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Worshipping Your Wife: Chapter Three


He has an extraordinary gift for hope, a romantic readiness such as I have never found in any other person....”1

This description of the Great Gatsby could be applied, with minor adjustments, to Lancelot or Don Quixote, to Rhett Butler or Owen Wister's “Virginian.” Or pick your own romantic hero of fable, fiction or film. These guys are all fixated on a single, idealized female, their romantic readiness maintained at a fever pitch.

Unfortunately, their impossible dreams rarely come true.

Obstacles to Love

Blame the storytellers. Whenever things threaten to go smoothly, you can count on some unforeseen disaster before too many pages. (Which is why “Obstacles to Love” is one of the most common dramatic situations.2)  The reason is obvious. Once the last dragon is slain and the princess is encastled (and inseminated), the tale is told. There's nothing more to keep the reader, or listener, spellbound.

New perils must be concocted–the bride abducted, let's say, forcing the hero to saddle up his old warhorse and ride out to the rescue.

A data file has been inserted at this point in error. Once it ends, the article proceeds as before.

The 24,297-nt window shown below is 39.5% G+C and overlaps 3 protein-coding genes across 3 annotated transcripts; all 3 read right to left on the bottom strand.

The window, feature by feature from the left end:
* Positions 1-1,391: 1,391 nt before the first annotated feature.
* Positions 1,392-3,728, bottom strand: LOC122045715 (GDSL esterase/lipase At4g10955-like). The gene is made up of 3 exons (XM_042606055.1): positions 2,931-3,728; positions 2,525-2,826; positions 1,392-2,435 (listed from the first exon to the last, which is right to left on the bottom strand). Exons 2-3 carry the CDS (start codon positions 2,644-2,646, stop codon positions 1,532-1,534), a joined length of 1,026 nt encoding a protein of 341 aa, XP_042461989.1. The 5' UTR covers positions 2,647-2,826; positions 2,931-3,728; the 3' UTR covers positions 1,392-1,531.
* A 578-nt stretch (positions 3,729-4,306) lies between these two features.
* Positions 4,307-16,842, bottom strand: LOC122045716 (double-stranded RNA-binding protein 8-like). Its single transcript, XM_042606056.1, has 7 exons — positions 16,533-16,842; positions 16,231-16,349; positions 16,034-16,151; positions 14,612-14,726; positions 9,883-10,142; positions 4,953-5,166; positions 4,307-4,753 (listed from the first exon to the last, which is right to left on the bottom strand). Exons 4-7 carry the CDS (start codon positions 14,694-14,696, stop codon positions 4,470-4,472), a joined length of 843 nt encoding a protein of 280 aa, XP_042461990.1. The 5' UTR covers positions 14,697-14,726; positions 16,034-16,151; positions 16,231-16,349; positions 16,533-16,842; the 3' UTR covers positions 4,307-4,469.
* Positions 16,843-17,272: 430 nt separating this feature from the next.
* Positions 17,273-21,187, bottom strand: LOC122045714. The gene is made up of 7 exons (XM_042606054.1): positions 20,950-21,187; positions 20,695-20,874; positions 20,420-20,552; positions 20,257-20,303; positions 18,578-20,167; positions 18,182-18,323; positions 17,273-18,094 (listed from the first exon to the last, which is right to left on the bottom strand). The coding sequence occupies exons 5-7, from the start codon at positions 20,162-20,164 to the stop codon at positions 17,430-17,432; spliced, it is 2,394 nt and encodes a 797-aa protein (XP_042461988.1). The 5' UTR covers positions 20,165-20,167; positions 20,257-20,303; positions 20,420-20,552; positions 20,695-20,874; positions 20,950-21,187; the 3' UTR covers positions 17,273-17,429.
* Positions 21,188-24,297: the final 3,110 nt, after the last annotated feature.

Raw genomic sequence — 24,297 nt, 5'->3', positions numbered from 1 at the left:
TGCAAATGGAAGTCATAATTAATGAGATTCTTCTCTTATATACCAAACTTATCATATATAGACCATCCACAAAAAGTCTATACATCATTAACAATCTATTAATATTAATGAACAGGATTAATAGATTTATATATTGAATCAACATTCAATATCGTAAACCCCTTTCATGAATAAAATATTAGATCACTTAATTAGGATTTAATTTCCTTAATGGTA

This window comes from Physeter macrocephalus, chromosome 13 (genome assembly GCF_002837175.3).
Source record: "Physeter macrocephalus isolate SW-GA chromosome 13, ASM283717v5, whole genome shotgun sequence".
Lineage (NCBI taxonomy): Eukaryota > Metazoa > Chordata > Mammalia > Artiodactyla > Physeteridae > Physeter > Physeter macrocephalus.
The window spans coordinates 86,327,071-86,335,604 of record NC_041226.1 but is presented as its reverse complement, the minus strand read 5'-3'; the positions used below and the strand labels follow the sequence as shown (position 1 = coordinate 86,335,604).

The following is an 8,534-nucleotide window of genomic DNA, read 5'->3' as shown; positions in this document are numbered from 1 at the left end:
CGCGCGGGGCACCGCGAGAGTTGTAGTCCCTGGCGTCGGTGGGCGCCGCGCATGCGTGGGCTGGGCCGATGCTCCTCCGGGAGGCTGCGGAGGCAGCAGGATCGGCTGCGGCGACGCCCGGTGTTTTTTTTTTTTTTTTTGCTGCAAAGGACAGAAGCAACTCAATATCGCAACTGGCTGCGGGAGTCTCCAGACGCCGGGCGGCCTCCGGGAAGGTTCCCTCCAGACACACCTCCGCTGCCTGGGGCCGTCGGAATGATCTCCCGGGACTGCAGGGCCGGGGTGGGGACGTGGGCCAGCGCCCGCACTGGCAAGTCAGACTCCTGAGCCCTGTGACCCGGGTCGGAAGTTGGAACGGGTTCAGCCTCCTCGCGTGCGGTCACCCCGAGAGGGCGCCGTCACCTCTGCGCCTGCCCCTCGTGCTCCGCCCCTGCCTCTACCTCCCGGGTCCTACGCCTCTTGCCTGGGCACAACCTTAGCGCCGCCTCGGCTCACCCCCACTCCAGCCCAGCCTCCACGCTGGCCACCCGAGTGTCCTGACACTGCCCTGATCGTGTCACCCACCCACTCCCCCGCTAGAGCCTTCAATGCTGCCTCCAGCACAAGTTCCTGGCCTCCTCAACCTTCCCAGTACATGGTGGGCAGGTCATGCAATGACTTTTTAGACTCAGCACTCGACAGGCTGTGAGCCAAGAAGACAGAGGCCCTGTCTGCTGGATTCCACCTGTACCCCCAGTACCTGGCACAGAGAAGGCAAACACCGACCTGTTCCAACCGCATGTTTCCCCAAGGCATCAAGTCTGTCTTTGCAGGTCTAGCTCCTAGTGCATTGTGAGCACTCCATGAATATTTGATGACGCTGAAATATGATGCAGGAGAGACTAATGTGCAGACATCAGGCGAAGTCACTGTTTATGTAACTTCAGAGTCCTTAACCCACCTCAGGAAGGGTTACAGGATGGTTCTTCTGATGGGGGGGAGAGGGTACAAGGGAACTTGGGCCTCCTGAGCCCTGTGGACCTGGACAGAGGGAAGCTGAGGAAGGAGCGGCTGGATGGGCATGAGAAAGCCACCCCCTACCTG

Which brings us right back to Wife Worship–and perpetual courtship.

If a marriage is to be a compelling and continuing love story–and that's the goal here–it must obey the same rules. Romance must be reinvented, with new romantic challenges thrown in the way of the suitor (lawful husband though he be).

Otherwise his quest is over. The princess is left to languish in the castle keep, watching Oprah! and wondering where the magic went. While her conquering mate, stripped of herowork and shining armor, daydreams of other pursuits (and maybe other damsels), watching ESPN on the other set.

But: If given the choice, he would prefer to fight again for her, to be brave for her.

“Man's greatest motivating force,” wrote self-help legend Napoleon Hill, “is his desire to please woman!”3

And the husband does have the choice; he can get his quest back. An endless quest, like Quixote's, or Sisyphus', or even Roadrunner's. But futility will not be his reward. If he makes the right moves, he keeps getting the girl–over and over and over!

In other words, perpetual courtship...

You can read the rest of this chapter, and all the other chapters of Worshipping Your Wife, in book form. The 100-page paperbound book features all the original chapters written for this website (which began online in 2001) with a new concluding chapter, “Happy-Ever-Aftering Takes Work.”

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